Just a few days after Jesus raised Lazarus He took death on directly.�Carrying the burden of all the sins that make death necessary in the first place, Jesus picked up a heavy wooden beam and He walked to the top of a barren hill where angry men drove spikes through His wrists and ankles and hoisted Him up to the top of a post where He was left to suffer and strangle under the merciless sun.�And on that cross, Jesus wrestled with death.�He fought and struggled with it until the breath of life was gone and the blood was poured out and his broken body was taken down and laid in a cold, dark tomb.
And then, three days later, He walked out of His own grave.
Death cannot compete with the life that is found in Jesus.�He IS the resurrection and the life.
Death sucks.�It is the enemy.�Your enemy.�My enemy.�Jesus’ enemy.
But Jesus stood up to death.�He went to the cross.�He died.�And then He kicked the bully in the knees.�1 Corinthians 15:54-56 says:
"Death has been swallowed up in victory."
55"Where, O death, is your victory?
������Where, O death, is your sting?" 56The sting of death is sin, and the power of sin is the law. 57But thanks be to God! He gives us the victory through our Lord Jesus Christ.
Jesus is stood up to death. �Death doesn’t have to get the final say.�If we recognize Jesus, as Martha did, as the "Son of God who is coming into the world" we are promised that "though we die, yet shall we live."�We are promised that the final say will go to the one who is the resurrection and the life.�The one who stood before a dead man's tomb and called "Lazarus, come out."�The one who looked death in the eye and then walked out of his own grave.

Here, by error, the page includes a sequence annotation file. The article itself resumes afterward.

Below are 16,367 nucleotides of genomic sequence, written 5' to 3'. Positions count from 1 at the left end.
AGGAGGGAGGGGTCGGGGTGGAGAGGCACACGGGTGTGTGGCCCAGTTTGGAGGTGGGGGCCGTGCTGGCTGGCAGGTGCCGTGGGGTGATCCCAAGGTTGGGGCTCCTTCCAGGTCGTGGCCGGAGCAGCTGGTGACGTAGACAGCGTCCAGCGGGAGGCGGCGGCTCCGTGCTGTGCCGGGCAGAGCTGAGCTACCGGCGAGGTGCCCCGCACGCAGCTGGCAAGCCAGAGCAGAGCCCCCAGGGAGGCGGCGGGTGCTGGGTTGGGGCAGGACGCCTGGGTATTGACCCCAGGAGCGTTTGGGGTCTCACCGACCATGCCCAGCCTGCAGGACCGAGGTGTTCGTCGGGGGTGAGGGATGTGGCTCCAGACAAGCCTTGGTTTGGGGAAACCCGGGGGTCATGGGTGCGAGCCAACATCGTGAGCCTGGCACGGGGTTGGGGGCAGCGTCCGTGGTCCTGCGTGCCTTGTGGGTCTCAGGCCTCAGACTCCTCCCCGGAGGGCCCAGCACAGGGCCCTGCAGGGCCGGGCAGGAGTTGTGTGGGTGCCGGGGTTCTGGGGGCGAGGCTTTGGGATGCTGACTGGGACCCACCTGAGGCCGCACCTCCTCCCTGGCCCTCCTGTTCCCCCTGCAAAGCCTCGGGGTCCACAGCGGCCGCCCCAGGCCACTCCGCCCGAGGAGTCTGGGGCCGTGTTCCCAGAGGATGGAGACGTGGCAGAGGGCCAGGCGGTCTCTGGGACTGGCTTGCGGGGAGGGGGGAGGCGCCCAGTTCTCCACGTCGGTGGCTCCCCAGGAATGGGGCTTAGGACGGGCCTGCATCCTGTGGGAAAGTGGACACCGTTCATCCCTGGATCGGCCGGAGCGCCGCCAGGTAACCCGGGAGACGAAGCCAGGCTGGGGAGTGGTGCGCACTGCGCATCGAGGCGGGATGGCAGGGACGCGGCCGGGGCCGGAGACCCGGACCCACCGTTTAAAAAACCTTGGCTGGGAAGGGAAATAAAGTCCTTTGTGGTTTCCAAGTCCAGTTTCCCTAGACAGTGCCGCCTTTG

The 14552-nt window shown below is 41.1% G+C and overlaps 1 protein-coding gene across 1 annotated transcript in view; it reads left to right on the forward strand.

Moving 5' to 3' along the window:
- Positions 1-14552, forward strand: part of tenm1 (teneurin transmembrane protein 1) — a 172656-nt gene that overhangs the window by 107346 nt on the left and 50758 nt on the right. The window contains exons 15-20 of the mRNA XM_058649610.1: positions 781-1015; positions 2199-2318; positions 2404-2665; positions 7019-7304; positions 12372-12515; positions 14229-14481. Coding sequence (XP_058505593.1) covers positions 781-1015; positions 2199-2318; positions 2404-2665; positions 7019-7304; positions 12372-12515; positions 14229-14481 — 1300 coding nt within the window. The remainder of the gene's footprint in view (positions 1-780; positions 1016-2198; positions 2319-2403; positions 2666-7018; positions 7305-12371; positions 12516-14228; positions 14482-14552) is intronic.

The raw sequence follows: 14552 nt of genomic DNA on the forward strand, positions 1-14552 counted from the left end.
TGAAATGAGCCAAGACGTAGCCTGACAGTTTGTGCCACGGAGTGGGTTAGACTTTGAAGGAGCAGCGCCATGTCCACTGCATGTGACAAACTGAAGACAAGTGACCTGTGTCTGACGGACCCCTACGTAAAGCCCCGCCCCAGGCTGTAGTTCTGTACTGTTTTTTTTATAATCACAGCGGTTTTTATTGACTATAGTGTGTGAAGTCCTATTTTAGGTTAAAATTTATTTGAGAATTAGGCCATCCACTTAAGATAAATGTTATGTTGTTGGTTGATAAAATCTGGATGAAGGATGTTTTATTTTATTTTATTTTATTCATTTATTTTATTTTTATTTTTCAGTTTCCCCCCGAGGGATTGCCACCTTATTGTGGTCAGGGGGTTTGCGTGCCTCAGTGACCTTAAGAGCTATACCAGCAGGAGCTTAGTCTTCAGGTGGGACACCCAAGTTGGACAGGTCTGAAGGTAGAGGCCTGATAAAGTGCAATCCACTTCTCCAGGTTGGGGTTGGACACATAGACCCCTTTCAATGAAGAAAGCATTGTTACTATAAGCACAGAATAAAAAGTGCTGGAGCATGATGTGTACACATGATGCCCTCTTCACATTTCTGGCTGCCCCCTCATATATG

Final Words
I hate death.�Death sucks.�My dad is dead, and I’m mad about it.
But to death I say this:
You can have my father now.�But you can’t keep him.
I know how the story ends.�You don’t win.
Somebody stood up to you, and you lost.�Jesus has beaten you.�The sting is gone.�The grave has been defeated.�Jesus is the resurrection and the life.�He’s the champion of the cross.�He’s the risen Son of Man.